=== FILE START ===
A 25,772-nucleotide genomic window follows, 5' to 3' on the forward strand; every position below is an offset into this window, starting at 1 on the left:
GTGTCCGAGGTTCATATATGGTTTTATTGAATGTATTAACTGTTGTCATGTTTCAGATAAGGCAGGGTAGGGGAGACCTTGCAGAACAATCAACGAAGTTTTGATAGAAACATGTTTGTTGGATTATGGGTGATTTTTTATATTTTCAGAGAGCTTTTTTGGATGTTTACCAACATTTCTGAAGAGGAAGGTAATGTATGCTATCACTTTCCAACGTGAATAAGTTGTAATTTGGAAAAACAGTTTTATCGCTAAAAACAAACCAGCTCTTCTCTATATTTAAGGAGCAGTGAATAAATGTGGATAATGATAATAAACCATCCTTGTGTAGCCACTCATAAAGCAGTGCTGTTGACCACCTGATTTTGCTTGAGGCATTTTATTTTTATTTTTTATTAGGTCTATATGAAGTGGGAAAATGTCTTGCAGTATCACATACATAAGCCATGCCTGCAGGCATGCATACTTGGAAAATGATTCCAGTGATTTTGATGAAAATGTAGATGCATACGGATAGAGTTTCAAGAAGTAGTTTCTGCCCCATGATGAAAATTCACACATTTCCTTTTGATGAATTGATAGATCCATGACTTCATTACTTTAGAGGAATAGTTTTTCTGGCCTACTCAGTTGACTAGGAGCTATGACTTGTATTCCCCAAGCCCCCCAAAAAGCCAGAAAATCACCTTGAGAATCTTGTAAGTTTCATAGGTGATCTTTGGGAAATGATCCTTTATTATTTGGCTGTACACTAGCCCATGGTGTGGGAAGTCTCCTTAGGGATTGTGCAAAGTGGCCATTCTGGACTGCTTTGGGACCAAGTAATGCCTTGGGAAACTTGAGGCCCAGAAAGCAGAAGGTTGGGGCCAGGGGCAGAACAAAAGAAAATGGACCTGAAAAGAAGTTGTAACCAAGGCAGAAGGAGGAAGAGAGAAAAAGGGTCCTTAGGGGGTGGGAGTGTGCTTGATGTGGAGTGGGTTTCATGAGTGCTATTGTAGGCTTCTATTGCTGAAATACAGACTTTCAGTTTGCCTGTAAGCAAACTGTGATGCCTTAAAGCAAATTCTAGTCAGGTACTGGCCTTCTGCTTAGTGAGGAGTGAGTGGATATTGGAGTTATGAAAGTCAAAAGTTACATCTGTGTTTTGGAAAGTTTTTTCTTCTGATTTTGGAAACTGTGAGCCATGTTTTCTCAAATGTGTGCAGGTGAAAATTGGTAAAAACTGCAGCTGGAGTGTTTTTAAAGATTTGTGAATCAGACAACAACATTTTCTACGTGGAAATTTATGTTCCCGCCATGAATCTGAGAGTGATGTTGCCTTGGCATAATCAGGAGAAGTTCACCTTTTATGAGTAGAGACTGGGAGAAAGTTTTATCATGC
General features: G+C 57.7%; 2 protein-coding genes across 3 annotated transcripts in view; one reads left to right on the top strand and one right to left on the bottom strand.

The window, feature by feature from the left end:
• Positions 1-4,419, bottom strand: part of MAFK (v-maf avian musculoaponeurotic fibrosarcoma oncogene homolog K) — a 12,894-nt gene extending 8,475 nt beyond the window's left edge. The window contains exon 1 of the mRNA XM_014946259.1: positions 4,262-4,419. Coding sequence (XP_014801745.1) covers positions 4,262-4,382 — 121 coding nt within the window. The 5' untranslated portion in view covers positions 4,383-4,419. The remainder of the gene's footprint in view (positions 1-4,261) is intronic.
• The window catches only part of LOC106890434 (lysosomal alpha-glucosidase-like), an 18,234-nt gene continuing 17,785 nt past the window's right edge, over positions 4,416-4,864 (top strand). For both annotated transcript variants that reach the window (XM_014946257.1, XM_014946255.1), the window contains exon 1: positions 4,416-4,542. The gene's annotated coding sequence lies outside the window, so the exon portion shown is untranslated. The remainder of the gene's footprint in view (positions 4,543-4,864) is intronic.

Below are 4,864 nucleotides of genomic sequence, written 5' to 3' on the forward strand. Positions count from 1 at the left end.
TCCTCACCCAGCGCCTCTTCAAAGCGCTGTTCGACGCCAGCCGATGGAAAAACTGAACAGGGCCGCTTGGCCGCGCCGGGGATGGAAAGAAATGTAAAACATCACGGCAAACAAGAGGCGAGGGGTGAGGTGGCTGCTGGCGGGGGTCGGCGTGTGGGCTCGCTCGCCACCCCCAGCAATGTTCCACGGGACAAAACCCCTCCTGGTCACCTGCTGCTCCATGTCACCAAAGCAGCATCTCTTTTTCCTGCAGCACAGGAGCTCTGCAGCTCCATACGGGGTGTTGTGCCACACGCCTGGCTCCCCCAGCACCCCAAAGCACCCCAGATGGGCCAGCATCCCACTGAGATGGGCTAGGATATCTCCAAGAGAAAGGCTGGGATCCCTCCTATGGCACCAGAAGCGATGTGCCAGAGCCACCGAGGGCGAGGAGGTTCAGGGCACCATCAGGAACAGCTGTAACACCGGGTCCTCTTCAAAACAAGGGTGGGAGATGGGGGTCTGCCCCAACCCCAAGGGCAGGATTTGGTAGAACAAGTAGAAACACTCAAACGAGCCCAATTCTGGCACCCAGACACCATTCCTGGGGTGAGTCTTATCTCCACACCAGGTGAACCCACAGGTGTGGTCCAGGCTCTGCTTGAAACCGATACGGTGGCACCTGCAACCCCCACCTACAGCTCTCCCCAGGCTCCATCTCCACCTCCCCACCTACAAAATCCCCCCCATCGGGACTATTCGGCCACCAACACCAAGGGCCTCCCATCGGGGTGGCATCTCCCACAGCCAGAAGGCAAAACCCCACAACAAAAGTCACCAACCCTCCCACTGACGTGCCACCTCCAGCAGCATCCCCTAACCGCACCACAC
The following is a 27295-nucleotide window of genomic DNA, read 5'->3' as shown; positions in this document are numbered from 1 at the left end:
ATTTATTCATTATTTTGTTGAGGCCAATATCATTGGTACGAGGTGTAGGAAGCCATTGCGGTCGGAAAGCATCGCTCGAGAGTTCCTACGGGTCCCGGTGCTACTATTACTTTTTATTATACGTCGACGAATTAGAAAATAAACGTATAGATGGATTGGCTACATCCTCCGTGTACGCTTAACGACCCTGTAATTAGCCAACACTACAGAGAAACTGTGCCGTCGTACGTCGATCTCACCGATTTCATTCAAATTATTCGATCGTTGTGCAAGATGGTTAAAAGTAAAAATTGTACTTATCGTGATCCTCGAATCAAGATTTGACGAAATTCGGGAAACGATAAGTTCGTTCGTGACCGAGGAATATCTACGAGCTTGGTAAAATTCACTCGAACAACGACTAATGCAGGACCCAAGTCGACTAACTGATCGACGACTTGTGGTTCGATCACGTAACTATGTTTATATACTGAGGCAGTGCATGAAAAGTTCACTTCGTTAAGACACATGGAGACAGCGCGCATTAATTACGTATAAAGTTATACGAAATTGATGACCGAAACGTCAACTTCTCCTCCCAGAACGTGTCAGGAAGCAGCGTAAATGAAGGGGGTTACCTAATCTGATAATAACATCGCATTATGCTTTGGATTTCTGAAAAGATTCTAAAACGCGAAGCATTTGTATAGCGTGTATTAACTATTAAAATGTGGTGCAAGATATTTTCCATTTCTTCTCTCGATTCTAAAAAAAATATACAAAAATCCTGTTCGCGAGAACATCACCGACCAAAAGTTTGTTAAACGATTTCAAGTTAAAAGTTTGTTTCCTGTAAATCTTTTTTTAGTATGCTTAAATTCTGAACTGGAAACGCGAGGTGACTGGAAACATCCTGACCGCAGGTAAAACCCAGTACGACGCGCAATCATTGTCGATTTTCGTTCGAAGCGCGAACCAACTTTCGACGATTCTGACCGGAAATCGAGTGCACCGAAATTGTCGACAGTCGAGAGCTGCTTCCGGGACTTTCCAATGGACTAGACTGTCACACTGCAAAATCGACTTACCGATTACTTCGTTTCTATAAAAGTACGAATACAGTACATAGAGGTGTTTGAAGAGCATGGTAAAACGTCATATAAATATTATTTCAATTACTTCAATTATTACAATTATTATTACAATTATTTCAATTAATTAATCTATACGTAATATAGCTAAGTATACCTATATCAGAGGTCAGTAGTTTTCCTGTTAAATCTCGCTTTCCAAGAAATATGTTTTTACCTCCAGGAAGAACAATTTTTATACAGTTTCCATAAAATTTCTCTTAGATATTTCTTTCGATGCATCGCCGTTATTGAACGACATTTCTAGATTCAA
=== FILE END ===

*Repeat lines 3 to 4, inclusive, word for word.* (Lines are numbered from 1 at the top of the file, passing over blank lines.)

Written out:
General features: G+C 57.7%; 2 protein-coding genes across 3 annotated transcripts in view; one reads left to right on the top strand and one right to left on the bottom strand.

The window, feature by feature from the left end: